Award: BEST FOR AESTHETICS
WHY WE LIKE IT: Its contemporary design is sure to fit in well in a modern space, and since it has an energy star rating, users won’t have to spend a lot of money on electricity costs.
The Blue Air Blue Pure 211+ air purifier relies on Swedish Filter technology to rid the air of airborne pollutants such as pollen. It also has an activated carbon filter to get rid of foul odors and can be switched to a quiet setting to avoid disruptions. The air purifier also has very low energy consumption, and with two washable pre-filters, it is very efficient at catching larger particles. Unfortunately, the air purifier does not have an auto mode.
With a Clean Air Delivery Rating (CADR) of 350 CFM for smoke, pollen, and dust particles, the Pure 211+ establishes itself as a high-performance filter that can easily clean up the air in a 540 sq ft room up to five times per hour. When switched to its lowest speed, it gets as quiet as 32 dB and features one button for easy operation. Adding to its contemporary design, its color can also be changed by switching through its five fabric pre-filter options, and since it is built to allow for a 360° air intake, users can place it anywhere in the house without impacting performance.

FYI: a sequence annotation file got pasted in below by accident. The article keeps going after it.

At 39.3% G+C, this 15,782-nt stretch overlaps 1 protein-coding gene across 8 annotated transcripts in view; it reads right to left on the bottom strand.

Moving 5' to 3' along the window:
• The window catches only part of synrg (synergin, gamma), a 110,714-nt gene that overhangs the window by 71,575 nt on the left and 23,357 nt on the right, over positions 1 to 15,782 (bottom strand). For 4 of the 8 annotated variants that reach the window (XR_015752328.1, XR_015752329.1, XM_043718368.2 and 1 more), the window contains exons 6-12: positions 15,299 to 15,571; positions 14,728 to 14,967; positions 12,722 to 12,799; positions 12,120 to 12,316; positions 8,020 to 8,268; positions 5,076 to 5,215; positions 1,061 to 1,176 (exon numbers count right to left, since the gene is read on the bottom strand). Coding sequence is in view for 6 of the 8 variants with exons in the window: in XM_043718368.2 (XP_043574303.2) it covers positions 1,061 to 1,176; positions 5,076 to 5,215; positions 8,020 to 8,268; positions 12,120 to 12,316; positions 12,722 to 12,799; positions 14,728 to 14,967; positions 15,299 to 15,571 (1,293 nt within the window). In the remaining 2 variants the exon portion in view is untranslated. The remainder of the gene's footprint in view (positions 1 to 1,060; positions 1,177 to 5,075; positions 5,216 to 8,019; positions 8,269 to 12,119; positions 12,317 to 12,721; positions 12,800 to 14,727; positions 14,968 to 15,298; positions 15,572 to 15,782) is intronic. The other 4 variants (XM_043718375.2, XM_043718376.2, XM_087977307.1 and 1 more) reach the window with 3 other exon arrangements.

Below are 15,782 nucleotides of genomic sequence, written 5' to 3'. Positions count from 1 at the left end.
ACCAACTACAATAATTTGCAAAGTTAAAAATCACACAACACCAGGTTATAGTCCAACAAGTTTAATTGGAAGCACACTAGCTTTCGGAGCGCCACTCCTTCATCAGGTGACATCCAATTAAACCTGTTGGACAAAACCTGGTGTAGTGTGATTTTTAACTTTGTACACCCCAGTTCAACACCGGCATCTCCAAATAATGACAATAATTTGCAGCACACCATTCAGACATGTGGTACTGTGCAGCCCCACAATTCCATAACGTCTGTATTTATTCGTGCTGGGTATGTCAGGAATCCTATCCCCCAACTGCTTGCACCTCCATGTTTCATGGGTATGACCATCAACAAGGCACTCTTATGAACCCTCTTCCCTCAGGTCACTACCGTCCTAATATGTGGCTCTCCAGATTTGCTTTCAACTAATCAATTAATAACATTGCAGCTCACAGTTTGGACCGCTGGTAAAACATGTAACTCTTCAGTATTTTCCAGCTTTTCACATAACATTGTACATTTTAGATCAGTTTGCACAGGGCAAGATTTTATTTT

A quiet air purifier is simply an air purifier with a low decibel output. Decibels (written as dB) are how we measure sound output and range from as little as zero to as high as 145 decibels. The lower the figure, the quieter the sound output. For air purifiers, the sound being measured is made by the fan that powers the filtration system to draw in air to be cleaned.